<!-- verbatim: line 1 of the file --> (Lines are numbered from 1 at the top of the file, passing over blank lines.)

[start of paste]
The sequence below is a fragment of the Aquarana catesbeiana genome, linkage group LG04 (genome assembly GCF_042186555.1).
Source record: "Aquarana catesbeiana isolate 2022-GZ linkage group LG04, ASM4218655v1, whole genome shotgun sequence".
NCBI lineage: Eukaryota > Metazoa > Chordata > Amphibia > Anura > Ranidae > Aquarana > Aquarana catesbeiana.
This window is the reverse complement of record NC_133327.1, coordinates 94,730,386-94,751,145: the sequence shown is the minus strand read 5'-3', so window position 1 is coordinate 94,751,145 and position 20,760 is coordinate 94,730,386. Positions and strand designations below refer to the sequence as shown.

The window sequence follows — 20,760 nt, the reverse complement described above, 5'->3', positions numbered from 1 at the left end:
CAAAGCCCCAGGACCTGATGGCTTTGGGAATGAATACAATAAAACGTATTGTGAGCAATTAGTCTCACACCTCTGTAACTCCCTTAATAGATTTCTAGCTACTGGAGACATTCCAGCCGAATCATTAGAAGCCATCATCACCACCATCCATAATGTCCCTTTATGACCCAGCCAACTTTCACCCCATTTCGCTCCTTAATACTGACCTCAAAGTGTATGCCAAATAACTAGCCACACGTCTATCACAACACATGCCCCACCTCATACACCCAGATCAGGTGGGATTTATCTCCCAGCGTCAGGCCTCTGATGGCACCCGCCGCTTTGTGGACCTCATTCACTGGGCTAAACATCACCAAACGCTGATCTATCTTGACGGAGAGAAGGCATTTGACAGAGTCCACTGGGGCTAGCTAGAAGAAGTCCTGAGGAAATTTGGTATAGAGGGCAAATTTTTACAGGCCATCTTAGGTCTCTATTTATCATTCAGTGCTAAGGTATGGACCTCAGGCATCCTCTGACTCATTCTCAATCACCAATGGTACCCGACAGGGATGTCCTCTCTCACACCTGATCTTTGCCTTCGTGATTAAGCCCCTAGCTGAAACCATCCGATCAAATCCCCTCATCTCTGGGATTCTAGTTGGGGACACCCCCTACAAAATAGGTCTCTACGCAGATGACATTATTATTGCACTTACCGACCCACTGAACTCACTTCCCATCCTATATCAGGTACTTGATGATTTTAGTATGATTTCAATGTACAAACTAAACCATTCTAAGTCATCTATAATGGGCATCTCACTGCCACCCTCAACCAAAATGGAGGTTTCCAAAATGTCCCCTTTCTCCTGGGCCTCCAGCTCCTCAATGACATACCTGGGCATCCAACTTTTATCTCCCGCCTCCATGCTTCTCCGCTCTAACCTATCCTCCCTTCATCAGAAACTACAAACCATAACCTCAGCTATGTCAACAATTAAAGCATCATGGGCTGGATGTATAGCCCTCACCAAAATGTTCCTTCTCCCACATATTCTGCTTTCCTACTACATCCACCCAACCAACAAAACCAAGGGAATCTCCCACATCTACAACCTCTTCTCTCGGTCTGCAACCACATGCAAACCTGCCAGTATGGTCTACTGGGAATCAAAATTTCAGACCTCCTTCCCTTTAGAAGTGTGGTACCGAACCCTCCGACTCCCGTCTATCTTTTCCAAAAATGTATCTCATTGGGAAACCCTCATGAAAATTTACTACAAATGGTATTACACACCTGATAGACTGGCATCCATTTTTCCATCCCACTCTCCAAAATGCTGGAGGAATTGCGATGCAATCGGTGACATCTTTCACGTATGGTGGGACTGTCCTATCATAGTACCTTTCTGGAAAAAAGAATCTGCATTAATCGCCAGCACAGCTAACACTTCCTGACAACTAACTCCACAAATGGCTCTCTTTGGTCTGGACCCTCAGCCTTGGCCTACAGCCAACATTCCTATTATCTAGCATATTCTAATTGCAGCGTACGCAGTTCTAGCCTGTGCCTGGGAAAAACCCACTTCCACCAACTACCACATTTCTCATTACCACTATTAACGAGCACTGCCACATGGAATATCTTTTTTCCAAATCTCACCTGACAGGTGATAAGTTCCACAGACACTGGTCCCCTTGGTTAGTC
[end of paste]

The sequence below is a fragment of the Aquarana catesbeiana genome, linkage group LG04 (genome assembly GCF_042186555.1).